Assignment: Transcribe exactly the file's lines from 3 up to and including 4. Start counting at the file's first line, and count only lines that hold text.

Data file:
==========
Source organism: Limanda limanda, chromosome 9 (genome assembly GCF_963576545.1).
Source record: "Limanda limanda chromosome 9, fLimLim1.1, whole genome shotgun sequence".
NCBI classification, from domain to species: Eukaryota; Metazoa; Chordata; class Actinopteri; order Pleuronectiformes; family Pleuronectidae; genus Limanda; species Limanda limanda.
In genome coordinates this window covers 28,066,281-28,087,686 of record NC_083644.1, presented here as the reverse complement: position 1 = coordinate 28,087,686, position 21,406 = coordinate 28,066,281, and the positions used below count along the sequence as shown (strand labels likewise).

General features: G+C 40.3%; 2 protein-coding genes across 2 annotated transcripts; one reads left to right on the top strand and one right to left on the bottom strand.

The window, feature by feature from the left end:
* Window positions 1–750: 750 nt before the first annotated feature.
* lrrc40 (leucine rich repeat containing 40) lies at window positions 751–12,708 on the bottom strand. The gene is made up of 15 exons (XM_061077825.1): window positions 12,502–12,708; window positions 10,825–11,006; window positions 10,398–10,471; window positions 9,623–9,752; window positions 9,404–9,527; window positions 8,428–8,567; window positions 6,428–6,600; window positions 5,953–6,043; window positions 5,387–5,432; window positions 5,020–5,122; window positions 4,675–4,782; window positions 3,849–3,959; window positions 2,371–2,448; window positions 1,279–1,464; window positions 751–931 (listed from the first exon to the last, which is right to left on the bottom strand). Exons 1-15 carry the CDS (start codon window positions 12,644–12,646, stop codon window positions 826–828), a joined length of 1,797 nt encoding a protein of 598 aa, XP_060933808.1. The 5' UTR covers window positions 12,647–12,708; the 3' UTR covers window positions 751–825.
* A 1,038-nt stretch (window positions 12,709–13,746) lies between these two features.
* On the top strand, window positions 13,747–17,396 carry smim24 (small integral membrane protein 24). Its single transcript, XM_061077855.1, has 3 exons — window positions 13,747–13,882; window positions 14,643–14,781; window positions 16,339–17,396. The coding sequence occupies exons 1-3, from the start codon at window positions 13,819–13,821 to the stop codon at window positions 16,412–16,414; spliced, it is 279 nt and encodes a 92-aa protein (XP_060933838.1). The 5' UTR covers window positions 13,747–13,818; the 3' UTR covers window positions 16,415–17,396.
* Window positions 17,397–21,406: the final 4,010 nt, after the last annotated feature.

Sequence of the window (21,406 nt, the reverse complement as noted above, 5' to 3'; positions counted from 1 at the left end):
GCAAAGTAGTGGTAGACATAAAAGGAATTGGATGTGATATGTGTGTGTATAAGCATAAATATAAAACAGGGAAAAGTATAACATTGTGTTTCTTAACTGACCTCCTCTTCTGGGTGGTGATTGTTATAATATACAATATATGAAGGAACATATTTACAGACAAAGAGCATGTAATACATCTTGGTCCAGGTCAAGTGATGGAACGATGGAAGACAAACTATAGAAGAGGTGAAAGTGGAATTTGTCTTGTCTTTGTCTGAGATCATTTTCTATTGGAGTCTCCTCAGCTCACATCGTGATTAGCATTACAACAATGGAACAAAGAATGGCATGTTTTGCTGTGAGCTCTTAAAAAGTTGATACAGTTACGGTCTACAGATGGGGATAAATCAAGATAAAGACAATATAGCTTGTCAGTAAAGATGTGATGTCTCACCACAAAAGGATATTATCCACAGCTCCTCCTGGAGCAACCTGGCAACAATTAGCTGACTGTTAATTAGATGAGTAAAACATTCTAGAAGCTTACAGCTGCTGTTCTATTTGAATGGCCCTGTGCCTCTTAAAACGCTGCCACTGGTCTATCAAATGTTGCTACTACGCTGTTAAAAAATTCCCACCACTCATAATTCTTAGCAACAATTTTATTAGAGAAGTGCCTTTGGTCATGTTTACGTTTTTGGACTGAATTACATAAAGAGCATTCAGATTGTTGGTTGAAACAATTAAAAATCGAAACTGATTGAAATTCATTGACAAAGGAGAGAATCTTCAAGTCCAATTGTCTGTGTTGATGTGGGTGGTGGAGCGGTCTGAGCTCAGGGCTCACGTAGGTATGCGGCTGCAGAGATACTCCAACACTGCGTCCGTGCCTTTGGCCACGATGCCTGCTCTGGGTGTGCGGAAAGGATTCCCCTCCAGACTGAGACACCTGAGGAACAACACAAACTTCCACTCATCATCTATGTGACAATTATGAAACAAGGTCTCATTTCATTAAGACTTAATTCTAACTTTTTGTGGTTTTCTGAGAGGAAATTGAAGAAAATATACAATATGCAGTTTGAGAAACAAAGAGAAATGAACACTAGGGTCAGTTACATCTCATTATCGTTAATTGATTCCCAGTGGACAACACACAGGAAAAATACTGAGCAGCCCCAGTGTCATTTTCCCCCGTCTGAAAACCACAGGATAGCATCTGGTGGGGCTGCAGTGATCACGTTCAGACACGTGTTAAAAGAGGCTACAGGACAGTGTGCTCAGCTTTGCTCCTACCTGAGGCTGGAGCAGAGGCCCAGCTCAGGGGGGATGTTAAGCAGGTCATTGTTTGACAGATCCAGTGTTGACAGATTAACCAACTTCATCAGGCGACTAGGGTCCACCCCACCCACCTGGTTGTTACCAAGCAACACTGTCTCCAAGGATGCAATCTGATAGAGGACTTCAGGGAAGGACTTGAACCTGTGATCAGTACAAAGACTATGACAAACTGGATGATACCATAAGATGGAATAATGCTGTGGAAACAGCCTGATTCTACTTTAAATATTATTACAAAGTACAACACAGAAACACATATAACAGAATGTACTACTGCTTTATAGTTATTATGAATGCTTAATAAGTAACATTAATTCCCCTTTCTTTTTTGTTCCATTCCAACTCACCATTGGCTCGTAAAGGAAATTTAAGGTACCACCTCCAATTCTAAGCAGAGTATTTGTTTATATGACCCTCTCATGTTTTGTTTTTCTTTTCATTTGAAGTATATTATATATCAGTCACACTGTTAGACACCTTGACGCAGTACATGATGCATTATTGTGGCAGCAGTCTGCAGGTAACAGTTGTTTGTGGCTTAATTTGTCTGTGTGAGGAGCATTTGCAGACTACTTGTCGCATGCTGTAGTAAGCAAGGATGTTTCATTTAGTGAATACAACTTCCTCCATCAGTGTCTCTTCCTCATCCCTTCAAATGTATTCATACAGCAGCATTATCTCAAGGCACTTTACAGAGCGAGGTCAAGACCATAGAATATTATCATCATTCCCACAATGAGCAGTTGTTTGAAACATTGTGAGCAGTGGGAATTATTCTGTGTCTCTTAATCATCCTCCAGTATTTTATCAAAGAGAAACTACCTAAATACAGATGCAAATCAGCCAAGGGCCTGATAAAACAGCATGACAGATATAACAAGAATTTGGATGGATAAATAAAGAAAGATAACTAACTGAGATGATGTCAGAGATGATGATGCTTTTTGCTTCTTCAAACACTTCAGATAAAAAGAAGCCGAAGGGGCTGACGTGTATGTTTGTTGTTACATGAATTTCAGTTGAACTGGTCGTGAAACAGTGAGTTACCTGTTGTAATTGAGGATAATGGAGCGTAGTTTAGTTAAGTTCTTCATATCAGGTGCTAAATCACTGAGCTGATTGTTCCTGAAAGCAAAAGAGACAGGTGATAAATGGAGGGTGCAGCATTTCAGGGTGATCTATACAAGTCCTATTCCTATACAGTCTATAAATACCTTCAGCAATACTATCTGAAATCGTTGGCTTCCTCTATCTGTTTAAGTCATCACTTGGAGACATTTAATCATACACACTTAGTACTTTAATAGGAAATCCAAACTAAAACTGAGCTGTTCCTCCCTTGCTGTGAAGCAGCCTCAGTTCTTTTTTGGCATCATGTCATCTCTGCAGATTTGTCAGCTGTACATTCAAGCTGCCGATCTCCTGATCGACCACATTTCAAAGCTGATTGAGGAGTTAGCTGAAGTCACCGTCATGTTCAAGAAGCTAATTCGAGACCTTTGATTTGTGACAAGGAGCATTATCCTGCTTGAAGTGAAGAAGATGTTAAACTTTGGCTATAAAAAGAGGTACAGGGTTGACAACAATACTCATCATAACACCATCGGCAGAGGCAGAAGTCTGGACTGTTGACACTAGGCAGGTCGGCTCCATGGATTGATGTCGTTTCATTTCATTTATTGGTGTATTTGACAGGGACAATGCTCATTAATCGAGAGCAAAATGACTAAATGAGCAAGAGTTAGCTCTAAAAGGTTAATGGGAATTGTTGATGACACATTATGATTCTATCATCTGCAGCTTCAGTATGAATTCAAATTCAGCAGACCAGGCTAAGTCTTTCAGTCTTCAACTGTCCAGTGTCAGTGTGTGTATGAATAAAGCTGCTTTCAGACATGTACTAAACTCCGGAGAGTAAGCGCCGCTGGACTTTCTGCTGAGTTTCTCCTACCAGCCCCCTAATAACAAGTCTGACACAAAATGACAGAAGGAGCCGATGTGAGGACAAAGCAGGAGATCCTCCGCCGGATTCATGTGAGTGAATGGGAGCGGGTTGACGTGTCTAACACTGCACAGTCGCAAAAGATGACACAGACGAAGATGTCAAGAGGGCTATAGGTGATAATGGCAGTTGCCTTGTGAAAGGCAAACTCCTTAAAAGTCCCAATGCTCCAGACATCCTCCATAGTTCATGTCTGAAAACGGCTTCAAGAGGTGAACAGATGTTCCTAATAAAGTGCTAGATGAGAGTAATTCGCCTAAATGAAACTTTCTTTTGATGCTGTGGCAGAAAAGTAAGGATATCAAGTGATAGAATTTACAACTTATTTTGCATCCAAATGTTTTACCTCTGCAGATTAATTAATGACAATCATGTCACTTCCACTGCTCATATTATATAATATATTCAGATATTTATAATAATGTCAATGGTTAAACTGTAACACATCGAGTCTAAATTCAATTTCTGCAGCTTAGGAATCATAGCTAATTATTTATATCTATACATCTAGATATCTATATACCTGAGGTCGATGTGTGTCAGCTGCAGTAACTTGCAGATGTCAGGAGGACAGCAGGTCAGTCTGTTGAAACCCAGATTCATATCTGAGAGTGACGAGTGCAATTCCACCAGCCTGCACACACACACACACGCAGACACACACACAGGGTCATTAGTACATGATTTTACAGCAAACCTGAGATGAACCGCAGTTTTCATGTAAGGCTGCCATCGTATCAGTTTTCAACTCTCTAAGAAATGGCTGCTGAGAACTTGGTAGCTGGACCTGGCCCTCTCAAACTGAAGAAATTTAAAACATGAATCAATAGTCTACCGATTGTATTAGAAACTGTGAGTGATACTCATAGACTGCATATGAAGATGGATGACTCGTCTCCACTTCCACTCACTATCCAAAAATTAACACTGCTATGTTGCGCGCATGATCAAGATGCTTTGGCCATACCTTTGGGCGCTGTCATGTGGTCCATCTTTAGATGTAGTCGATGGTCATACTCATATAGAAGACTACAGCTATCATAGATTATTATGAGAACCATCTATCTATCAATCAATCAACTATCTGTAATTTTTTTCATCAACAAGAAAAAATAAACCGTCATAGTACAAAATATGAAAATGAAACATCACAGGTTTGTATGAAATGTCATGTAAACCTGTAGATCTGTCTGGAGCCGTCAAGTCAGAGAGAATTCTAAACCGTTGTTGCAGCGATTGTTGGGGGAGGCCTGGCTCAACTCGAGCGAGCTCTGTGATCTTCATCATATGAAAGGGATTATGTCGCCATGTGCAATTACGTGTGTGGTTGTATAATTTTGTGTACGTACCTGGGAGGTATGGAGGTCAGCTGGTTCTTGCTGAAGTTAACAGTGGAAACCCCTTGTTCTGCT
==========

NCBI classification, from domain to species: Eukaryota; Metazoa; Chordata; class Actinopteri; order Pleuronectiformes; family Pleuronectidae; genus Limanda; species Limanda limanda.
In genome coordinates this window covers 28,066,281-28,087,686 of record NC_083644.1, presented here as the reverse complement: position 1 = coordinate 28,087,686, position 21,406 = coordinate 28,066,281, and the positions used below count along the sequence as shown (strand labels likewise).